Bull City Summer: A Season at the Ball Park is a smart, diamond of a photography show debuting at the North Carolina Museum of Art. This is the 25th anniversary of “Bull Durham”, the classic American film about two men, Kevin Costner and Tim Robbins, and a woman, Susan Sarandon, and a minor league baseball team, the Durham Bulls. That and simply sitting in the stands at a baseball game last summer inspired this project.
It is a home run.
“BCS” has been organized by Sam Stephenson (“Dream Street“, “Jazz Loft Project”) commissioning photographers Alec Soth, Hank Willis Thomas, Hiroshi Watanabe, Alex Harris, Frank Hunter, Kate Joyce, Elizabeth Matheson, Leah Sobsey, and Jeff Whetstone, to chronicle the sights and sounds and stories of the 2013 season at the minor league Durham Bulls Athletic Park.
The mix is winning.
NCMA is working in partnership with Raleigh’s CAM (Contemporary Arts Museum) and American Tobacco Campus’s Crowe Lobby Gallery which will show additional photos and videos by artist Ivan Weiss in the coming weeks. This is a solid showing of the possibilities for institutional collaboration.
Alec Soth’s large, lonesome portraits are particularly strong, ballplayers in the outfield and nearby fans, single figures full of empathy, caught by this artist’s unique regard for the individual in the crowd.
Hank Willis Thomas’ “A Futile Attempt to Take a Portrait of Everyone Who Attended the Last Regular Season Game” looks at the mass of attendees at the Durham Bull Games, with grids of wallet sized snapshots. The images were made in collaboration with a number of other photographers all working on their iPhones, with the edit made from the over 3,000 portraits that were shot.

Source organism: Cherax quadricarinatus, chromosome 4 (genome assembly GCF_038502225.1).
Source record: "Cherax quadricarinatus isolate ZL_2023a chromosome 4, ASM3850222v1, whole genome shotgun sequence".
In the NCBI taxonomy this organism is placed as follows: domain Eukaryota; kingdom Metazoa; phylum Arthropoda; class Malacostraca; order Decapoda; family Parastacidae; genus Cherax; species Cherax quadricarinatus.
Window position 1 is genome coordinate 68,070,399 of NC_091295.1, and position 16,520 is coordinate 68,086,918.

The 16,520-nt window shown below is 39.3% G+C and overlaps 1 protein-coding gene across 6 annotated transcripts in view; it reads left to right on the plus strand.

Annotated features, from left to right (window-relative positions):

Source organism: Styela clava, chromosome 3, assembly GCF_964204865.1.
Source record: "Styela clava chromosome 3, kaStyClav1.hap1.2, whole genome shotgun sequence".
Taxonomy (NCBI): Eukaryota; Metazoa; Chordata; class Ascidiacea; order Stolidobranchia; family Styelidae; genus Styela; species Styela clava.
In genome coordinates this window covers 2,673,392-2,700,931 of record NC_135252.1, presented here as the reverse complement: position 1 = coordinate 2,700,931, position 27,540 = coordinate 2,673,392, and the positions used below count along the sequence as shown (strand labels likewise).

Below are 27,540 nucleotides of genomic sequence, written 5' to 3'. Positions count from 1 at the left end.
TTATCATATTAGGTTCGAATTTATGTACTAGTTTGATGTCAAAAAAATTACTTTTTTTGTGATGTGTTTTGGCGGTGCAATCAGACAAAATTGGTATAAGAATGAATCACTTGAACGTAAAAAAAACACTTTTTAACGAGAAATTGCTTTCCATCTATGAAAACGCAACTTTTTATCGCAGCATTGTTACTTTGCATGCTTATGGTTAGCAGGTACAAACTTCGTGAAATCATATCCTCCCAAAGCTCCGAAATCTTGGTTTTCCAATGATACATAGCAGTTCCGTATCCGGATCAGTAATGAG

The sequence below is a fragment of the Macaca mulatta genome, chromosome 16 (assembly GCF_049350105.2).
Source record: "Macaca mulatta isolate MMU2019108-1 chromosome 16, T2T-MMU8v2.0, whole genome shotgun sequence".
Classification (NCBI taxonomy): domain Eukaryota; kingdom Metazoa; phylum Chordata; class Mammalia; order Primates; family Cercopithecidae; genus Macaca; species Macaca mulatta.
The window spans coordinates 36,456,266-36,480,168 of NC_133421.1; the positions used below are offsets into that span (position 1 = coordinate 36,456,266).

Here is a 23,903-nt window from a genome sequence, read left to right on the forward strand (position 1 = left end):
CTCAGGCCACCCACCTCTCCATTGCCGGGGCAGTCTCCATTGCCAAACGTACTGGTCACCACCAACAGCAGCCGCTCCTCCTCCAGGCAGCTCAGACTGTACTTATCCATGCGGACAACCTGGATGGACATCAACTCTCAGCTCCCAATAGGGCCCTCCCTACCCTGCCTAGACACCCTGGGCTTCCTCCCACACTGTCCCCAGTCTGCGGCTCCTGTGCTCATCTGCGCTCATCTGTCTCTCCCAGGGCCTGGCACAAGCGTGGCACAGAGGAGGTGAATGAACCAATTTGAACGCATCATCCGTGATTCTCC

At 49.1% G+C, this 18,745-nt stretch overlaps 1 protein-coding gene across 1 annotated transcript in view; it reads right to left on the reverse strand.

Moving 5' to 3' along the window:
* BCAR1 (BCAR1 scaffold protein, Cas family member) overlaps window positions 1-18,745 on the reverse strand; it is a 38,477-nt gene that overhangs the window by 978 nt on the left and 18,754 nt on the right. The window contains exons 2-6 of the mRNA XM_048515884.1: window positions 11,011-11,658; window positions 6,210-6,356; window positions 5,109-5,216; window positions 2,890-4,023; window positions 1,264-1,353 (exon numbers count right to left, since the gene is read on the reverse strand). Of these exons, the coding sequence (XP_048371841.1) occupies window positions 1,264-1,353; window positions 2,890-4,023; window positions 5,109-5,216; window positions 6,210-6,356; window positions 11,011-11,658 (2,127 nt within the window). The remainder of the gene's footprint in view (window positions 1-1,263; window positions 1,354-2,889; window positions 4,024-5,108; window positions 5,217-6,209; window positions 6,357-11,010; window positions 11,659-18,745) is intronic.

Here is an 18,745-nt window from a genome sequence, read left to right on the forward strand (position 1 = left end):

Jeff Whetstone, North Carolina based and internationally known, has a striking and well received set of black and white hieroglyphic-like studies baseball card scoring, pencil line squiggles and cross hatchings, abstract, alien and inscrutable.
Alex Harris, another well known artist from the North Carolina “Triangle” (Chapel Hill – Durham – Raleigh), is represented by informal portraits, sharp, intense explorations with color, very different from Leah Sobsey’s timeless, almost blown out with light, tintype portraits of Bulls staffers.
The pleasure here is in the range of these Sarandonesque seductive commissions.
Frank Hunter takes a dramatic look at light poles in crepuscular skyscapes. Hiroshi Watanabe and Kate Joyce look closely at baseballs, the objects themselves, The former works in classic black and white still life and the latter, with her “Impact of the Ball and The Outfield Wall, Part I”, seeks the odd imprints from line drives hitting the left field wall at the Bulls Athletic Park and other unexpected typologies .
The project director, Stephenson, a highly regarded W. Eugene Smith expert, is having serious fun here. He was based for a number of year at The Center for Documentary Studies at Duke and now seems to direct his energies from his Rock Fish Stew Institute of Literature and Materials, based in Durham, “a new platform from which to perform documentary work” <www.rockfishstew.org>
Daylight Books – Taj Forer and Michael Itkoff – will publish the forthcoming book with an essay by Adam Sobsey.
Bull City Summer
February 23 – August 31, 2014
North Carolina Museum of Art
2110 Blue Ridge Road
Raleigh, NC 27607
May 15 – August 31, 2014
Contemporary Art Museum
409 W Martin Street
Raleigh, NC 27603
Bull City Summer
Published by Daylight Books
Available in April